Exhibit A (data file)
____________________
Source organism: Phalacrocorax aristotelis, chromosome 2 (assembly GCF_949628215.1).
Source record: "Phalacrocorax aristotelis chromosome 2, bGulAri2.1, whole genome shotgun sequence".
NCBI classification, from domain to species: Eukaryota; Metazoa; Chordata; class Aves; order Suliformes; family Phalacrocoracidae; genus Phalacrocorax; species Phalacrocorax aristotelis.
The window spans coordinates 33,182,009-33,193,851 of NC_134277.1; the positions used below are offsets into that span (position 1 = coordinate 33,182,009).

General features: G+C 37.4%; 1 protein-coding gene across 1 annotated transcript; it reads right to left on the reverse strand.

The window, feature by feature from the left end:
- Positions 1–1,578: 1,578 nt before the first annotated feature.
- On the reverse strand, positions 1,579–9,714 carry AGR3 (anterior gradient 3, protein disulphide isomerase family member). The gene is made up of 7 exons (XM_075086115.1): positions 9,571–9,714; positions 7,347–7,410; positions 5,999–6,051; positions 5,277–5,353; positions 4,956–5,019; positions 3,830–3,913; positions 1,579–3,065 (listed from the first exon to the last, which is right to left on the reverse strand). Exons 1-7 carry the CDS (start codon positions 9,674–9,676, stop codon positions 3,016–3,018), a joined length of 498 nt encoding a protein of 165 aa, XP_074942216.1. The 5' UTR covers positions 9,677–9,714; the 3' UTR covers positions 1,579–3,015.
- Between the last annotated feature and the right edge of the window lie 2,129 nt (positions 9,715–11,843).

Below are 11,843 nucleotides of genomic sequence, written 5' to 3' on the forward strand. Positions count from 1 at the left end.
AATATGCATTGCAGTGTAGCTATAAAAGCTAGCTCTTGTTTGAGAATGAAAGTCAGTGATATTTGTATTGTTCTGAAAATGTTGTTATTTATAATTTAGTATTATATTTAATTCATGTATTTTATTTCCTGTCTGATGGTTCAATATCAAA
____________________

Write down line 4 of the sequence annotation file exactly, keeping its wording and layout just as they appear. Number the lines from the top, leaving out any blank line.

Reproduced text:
The window spans coordinates 33,182,009-33,193,851 of NC_134277.1; the positions used below are offsets into that span (position 1 = coordinate 33,182,009).